.The Moors at Sebastopol’s Main Stage West

Playwright Jen Silverman is known for work that bends genre as much as it bends reality, and The Moors, now playing at Sebastopol’s Main Stage West through Oct. 23, is no exception. It’s a little Jane Eyre mixed with a little Hound of the Baskervilles, but it’s also a modern look at relationships, expectations and identity. 

Set somewhere between 1820 and 1899 in an old parsonage on an endless moor, the play begins with a new governess (Katherine Rupers) arriving. Hired by the head of the household (who may or may not be dead) to look after a child (who may or may not exist), she slowly realizes that beauty and peril are closely aligned. Added into her confusion is a staff which may or may not be all one person (Taylor Diffenderfer), an attention-hungry younger spinster (Maddi Scarbrough), a tough-as-nails older spinster (Brenda Reed), a depressed mastiff (Kevin R. Bordi) and an injured moorhen (Nora Summers). 

The actors all handle the existential absurdity well. Scarbrough brings a lot of believability to the neurotic sister. Reed is well grounded in the Brontë bad-boy trope. Bordi plays the mastiff with his usual aplomb trimmed with despair. Rupers could have found more naivety earlier in the show to make her character arc more defined, but her choices are consistent and her instincts are sound.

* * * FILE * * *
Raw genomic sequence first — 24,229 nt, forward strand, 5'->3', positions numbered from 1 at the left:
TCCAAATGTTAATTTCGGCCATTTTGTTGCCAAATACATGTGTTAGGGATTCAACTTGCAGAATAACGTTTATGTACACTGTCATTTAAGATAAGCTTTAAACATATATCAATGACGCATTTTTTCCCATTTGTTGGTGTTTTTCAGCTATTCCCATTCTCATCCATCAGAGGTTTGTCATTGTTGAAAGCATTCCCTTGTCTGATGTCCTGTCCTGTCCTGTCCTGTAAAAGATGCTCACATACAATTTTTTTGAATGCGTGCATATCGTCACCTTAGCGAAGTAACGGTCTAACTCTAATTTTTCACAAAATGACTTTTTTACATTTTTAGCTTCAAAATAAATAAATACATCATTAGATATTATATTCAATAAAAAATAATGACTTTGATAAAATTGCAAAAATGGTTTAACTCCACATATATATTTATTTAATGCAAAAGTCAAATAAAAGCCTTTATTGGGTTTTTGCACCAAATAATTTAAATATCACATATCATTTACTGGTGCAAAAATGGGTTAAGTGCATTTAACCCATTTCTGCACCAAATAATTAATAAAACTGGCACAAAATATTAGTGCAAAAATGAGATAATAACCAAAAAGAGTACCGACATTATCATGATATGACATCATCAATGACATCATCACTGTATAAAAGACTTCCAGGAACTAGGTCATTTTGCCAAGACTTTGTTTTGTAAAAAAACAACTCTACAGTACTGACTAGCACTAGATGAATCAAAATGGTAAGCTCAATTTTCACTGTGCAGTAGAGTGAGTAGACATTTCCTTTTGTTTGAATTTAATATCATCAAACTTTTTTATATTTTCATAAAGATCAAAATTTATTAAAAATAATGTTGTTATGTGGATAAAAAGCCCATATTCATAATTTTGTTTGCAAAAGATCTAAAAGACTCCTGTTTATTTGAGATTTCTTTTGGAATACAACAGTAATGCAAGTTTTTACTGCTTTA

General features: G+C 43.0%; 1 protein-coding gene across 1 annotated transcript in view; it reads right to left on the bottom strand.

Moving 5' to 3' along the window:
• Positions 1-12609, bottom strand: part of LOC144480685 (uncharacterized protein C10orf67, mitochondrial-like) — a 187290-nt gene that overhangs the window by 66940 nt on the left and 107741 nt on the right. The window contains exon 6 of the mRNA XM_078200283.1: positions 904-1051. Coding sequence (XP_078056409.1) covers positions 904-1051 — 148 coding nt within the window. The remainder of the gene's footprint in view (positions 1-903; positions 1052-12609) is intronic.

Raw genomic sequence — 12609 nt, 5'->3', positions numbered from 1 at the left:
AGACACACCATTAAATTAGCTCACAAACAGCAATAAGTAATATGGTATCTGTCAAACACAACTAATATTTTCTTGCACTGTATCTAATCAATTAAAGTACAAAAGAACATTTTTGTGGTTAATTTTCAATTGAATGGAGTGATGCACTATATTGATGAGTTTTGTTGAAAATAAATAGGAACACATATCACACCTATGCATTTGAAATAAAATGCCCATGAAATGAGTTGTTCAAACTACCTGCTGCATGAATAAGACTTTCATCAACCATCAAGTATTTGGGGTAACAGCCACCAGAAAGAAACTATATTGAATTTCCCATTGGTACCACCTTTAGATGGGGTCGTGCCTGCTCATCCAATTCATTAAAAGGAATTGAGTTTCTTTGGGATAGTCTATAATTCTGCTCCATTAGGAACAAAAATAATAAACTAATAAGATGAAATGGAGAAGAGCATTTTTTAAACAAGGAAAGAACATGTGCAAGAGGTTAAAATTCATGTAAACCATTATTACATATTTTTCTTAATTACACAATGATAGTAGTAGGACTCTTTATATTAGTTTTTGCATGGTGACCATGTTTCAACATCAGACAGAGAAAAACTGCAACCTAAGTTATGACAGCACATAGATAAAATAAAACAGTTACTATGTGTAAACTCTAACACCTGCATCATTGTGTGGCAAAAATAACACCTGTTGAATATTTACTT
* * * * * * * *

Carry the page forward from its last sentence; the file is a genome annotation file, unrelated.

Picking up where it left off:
music in the park san jose
music in the park san jose

While everyone delivers a solid performance, standouts are Diffenderfer as Mallory/Marjory/Margaret, who may have typhoid or may be pregnant, but is definitely up to no good, and Summers, as the anxiously adorable moorhen with a short memory but a better grasp of reality than anyone else on the moors. Both women play to their strengths to create successfully compelling characters out of what could have been simple silliness.

To aid the actors in this world are a beautiful costume design by Tracy Hinman and a lushly spooky set by David Lear.

Though this play is billed as a dark comedy, do not expect this to be a laugh-out-loud experience. It is a comedy with clear inspiration from Ionesco—absurd and cruel. And like all theater of the absurd, this play will require careful thought to follow. In short, if you enjoy your entertainment a little on the darkly-unsettling side with a deep meditation on loneliness and a healthy dose of absurdity, you should go see The Moors. And we should grab coffee sometime.

‘The Moors’ runs through Oct. 23 at Main Stage West, 104 N. Main St., Sebastopol. Thu-Sat at 8pm; Sun, 5pm. $20-$32. Masking required. 707.823.0177. mainstagewest.com


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